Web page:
Delta 4 rocket takes its place on the launch pad
BY JUSTIN RAY
Posted: May 1, 2002
With four months left until its crucial maiden voyage, the first Boeing Delta 4 rocket was moved to the launch pad at Cape Canaveral's Complex 37 on Tuesday to begin an extensive campaign of testing and final pre-flight preparations.
Riding on its side atop a motorized transporter, the two-stage rocket was rolled out of the hangar early in the morning for the 20-minute, half-mile trip to launch pad 37B at edge of the Atlantic Ocean. By late afternoon, a hydraulic lifting arm had erected the rocket upright on the pad's launch table.
"We have had several launch crew meetings where you could feel the excitement and almost electricity in respect to the launch operations and the moving off of Delta 4 from development stage and transitioning to operational," Joy Bryant, Boeing's Delta 4 launch site director at the Cape, said in an interview Tuesday. "The guys here are ecstatic. We are chomping at the bit."
Liftoff is scheduled for August 31 when a commercial telecommunications satellite for Paris-based Eutelsat will be carried into Earth orbit.
But before the launch, technicians will put the rocket through multiple fueling tests, countdown demonstrations and other exercises.
Over the coming days the two strap-on solid rocket motors are slated to be hoisted onto the pad and attached to the base of the Delta 4. In mid-May "power-on" testing of the rocket will be performed. Both activities, Bryant said, are standard for a Delta 4 after reaching the pad.
With those "routine" events completed, technicians will turn their attention to pathfinder work.
In late-May, a satellite payload simulator encapsulated in a rocket nose cone fairing will be delivered to the pad and mounted atop the Delta 4's second stage. This will give crews the chance to check out ground handling equipment and get some practice attaching payloads to the rocket at the new launch pad in the same fashion to be employed with real satellites in the future.
June through early July will be spent conducting four fueling tests in which the rocket is loaded with super-cold cryogenics:
With the successful demonstration of fueling the rocket, two so-called "Wet Dress Rehearsals" will be on the agenda later in July. The WDRs, as the name suggests, involves fueling the rocket while running an entire countdown so the team can rehearse a full launch day scenario.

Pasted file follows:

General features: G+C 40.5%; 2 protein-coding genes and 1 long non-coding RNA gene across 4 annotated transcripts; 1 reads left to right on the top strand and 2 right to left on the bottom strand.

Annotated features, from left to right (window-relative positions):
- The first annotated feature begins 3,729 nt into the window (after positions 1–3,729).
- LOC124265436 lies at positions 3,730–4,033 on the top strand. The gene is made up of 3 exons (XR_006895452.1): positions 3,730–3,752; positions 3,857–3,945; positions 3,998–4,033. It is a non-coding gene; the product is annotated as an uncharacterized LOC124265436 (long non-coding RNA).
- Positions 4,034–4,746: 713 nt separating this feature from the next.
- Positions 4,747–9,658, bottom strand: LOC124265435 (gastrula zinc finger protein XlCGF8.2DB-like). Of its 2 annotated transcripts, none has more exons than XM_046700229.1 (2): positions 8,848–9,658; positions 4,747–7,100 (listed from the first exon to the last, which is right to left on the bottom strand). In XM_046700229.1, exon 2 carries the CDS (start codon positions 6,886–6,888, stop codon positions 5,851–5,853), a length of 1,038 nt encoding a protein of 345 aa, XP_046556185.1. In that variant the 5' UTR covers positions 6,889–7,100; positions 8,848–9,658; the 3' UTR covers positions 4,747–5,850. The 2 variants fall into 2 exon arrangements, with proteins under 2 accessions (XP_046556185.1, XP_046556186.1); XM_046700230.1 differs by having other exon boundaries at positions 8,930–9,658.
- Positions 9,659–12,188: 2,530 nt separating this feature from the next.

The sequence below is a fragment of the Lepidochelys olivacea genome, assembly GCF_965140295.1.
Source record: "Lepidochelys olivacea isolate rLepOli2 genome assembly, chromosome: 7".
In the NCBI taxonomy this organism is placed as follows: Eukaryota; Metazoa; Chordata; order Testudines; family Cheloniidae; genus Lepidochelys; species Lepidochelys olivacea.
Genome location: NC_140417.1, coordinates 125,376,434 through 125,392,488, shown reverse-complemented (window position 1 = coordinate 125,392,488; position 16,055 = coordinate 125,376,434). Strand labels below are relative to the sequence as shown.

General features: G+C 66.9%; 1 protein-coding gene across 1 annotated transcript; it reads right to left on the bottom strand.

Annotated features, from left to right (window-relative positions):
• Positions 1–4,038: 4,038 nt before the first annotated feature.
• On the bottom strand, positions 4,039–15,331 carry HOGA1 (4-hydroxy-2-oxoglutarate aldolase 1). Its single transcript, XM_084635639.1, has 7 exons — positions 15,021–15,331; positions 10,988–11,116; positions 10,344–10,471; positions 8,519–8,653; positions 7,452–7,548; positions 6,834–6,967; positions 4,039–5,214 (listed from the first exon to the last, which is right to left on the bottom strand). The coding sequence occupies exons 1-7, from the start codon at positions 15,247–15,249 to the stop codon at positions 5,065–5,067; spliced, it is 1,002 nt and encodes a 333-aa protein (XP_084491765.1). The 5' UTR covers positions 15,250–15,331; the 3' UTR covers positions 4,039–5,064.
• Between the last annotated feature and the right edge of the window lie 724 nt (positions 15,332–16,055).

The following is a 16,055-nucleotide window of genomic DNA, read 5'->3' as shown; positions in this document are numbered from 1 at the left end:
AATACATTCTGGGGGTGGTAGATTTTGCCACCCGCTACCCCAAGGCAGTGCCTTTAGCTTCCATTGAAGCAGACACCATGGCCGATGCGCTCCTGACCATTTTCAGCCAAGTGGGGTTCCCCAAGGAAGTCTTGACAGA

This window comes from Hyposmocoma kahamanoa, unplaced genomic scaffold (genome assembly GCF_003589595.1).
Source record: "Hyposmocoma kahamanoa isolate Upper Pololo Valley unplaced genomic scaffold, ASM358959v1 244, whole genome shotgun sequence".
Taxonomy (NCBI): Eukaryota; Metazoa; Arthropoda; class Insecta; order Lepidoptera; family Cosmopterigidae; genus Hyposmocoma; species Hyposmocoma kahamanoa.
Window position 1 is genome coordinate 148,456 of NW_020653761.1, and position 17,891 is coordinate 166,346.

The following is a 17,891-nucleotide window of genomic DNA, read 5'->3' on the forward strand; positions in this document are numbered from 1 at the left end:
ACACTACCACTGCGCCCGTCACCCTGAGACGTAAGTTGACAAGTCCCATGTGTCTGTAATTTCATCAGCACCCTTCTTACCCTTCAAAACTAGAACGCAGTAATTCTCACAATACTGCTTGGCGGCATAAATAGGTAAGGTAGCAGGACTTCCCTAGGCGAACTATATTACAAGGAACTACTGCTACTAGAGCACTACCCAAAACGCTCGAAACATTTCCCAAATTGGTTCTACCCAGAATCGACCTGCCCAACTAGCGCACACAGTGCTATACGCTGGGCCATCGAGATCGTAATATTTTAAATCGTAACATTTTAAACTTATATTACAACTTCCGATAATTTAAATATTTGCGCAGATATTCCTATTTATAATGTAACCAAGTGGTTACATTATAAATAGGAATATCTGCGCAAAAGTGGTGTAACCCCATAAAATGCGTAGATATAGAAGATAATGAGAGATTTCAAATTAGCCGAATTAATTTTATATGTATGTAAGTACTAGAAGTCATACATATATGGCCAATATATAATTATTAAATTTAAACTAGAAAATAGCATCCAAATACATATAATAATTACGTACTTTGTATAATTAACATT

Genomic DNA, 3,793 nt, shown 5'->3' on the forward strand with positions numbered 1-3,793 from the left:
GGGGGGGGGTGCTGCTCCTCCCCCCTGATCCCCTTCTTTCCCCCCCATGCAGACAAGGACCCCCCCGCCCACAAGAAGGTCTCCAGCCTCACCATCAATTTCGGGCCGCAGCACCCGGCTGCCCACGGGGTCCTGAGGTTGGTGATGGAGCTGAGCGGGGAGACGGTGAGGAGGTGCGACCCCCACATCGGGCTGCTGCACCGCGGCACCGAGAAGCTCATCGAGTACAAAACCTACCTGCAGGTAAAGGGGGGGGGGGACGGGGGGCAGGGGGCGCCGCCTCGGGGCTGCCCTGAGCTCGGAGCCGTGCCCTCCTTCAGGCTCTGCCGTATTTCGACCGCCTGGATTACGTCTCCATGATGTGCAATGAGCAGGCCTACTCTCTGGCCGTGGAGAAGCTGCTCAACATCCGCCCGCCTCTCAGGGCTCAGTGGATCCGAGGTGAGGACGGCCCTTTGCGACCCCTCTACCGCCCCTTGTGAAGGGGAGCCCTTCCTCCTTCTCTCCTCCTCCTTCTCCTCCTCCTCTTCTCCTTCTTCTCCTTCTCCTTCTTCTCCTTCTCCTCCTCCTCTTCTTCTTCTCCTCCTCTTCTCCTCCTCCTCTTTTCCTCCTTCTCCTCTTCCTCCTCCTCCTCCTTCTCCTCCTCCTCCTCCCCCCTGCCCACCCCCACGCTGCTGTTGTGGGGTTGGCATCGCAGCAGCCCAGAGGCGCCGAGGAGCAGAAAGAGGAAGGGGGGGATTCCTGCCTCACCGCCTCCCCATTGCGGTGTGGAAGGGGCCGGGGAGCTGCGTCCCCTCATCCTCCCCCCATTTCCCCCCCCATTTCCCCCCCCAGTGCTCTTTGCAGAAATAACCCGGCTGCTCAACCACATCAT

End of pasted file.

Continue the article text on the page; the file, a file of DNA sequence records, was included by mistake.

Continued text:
But the second WDR, expected in late July, has a dramatic twist. A five-second firing of the Rocketdyne-built RS-68 main engine is planned at the culmination of the countdown.
A test version of a Delta 4 first stage and RS-68 engine underwent a series of firings at NASA's Stennis Space Center in Mississippi last year. But there were differences in those tests and Boeing wants to prove out the actual sequence on the launch pad before the first liftoff.
"There is a terminal count sequence that we use here that is slightly different than that used for the static fire at Stennis. So we want to check not only that complex system there at the pad but also our countdown sequence in the (launch control center)," Bryant explained. "We are going to check the (ground support equipment) associated with the RS-68 and the pad configuration of the launch table."
The Flight Readiness Firing also presents the chance to gather true-life acoustics measurements during ignition, engineers have said.
One the engine test is completed, refurbishment of the pad will commence.
By mid-August, the "standard" launch processing, which was stopped after the solid motors were attached and "power-on" testing was performed so the pathfinder exercises could be run, will resume for the final push to the planned liftoff day. The Eutelsat payload, already encapsulated in the nose cone, will be brought to the pad from an off-site preparation facility and mated to the rocket.
The normal series of pre-launch checks will follow in advance of starting the real countdown.
Bryant said the new schedule includes a few weeks worth of slack, giving time to resolve any problems that could arise over the next four months.
"We actually have a good amount of contingency in (the schedule), so I'm pretty comfortable with that," Bryant said.
"As you process a vehicle you want to have weeks of contingency to respond to any questions...You take one step, you cautiously look for safety and mission success, then take another step, and have all those planned pathfinders and time for data review."
"We took into consideration the spacecraft's request, looked at the schedule and put back in the schedule the contingency time."
Following the inaugural launch, Boeing has two more Delta 4 missions scheduled this year. A Defense Satellite Communications System spacecraft for the Air Force is now scheduled for launch on November 13. Another commercial launch rounds out the year on December 21 when the Brazilian Estrela do Sul 1 communications satellite is lofted for Loral.